Three Things to Remember When Buying or Building A House

Hindsight is 20/20. Nothing makes me realize that more than my first house. My husband and I were 20 and 21 at the time we decided to build our first house. We were planning our wedding for the following year, making big career decisions and we were feeling pretty proud of ourselves. What we realized with hindsight is that we made a lot of mistakes and we wished we would have had some of these first time home buyers tips.

Shop Around

Don’t buy the first house you fall in love with or build the first house you like on paper or choose the first realtor or builder you meet. My husband and I picked the first plan we looked at the first builder we met. We didn’t like our builder at all. We bought the first piece of property that was available to us. We picked the first house plan we saw. We picked things we thought would look nice but weren’t what we really wanted. We didn’t incorporate any personal touches at all or work with our builder to make the plans our own. We let him decide things for us we should have decided for ourselves. Make sure that you feel so comfortable with the person/house you choose that you cannot imagine anything better.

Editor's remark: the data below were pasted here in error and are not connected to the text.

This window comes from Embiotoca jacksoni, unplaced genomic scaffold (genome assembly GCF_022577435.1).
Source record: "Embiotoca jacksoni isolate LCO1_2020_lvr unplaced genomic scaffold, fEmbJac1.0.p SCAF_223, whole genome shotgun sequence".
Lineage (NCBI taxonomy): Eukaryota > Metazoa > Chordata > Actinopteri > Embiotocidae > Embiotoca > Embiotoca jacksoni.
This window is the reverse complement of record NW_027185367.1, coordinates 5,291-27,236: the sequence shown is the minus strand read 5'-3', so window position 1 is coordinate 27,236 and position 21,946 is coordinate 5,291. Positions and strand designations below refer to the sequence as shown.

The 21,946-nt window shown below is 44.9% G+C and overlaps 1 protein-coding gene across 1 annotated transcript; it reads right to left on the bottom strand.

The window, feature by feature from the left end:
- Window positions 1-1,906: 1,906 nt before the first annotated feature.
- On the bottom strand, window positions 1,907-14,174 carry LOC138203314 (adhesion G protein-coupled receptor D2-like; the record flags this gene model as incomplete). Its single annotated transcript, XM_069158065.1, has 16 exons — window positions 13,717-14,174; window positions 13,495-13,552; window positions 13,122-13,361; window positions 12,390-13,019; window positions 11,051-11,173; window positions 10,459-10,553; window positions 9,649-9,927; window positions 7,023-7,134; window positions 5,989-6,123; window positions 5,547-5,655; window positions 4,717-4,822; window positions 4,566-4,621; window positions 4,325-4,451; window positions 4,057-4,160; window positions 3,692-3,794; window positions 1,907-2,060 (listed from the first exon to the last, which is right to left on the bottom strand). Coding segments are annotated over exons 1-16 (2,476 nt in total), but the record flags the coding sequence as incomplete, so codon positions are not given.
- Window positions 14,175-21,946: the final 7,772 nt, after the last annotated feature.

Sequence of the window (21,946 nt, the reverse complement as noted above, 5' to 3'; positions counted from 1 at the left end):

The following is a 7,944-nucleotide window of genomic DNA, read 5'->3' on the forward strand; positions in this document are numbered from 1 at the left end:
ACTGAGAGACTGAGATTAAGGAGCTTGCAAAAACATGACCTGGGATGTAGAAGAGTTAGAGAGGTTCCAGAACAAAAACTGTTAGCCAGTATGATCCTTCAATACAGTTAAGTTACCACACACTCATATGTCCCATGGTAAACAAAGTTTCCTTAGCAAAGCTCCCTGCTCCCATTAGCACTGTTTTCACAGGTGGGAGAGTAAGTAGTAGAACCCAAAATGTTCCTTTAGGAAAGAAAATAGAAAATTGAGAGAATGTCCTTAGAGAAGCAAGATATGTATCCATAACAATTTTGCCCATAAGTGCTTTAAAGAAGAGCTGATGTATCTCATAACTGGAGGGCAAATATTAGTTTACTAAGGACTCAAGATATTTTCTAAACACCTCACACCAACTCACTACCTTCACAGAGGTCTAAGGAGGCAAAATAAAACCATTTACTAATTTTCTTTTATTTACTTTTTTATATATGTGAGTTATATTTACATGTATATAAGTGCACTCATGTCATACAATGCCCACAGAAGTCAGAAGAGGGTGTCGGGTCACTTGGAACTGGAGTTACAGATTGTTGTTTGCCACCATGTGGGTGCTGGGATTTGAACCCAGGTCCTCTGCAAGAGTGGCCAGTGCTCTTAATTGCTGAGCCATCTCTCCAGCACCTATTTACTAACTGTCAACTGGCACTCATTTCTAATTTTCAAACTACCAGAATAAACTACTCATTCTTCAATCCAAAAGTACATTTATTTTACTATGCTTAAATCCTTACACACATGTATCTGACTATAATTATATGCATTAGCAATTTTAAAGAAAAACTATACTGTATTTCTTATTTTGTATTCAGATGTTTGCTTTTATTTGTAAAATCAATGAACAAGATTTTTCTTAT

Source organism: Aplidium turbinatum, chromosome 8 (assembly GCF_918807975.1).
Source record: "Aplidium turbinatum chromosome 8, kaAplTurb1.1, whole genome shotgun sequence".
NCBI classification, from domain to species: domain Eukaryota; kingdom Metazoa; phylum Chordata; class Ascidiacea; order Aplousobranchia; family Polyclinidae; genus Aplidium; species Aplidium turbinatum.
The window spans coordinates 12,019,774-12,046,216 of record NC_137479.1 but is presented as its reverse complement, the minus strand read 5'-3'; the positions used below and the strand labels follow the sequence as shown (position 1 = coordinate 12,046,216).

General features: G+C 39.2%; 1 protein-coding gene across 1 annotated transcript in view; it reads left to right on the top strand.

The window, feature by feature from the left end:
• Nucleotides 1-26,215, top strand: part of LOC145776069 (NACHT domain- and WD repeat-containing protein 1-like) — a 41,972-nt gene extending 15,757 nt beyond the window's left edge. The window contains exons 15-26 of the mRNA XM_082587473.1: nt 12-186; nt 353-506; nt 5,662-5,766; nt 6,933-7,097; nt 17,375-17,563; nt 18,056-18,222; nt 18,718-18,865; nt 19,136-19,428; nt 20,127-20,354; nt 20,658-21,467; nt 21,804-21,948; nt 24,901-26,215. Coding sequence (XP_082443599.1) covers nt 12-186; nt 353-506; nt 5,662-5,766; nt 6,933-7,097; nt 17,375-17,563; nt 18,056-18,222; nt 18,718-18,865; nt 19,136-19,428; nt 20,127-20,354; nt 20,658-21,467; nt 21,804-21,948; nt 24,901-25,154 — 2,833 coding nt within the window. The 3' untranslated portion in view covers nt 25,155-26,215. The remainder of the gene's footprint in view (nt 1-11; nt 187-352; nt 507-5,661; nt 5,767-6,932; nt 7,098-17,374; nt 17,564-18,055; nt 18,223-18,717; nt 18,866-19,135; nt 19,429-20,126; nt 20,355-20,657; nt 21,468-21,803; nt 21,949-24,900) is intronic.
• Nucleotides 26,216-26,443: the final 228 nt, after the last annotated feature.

Pay Attention

This is one thing we did do right when we built this house. I came to visit every single day to check out the progress, even though our builder told us we didn’t have to. I’m glad we did, because the mistakes he made would have taken even longer to fix if I hadn’t caught them right away, such as the wrong exterior paint, the wrong interior paint, the wrong flooring, the wrong appliances (we paid for high-end appliances and he installed those dingy looking bisque toilets, sinks and appliances) and even the wrong landscaping. I actually had to stop the plumber from installing the bathroom toilets, tubs and sinks because they were wrong. I don’t know how much longer that mistake would have taken if he’d had them installed before I saw them. Your job is to be on top of your builder, your realtor and anyone else you are working with.

Consider the Big Picture

Maybe you don’t like to cook so you don’t think you need a big kitchen. However, what’s going to happen when you decide to have a family of your own and you want to have family holidays at your house where your mom and mother-in-law come over and do all the cooking so you can enjoy the holidays at home? You won’t have the space and it won’t be feasible. You have to look more at the big picture than the right now or you’ll end up regretting the house you chose or built. Of course, you’re always going to want to make changes and you’ll always find something to wish was bigger/smaller/simpler but that doesn’t mean you can’t minimize those thoughts by considering the future rather than just how you feel right this second.


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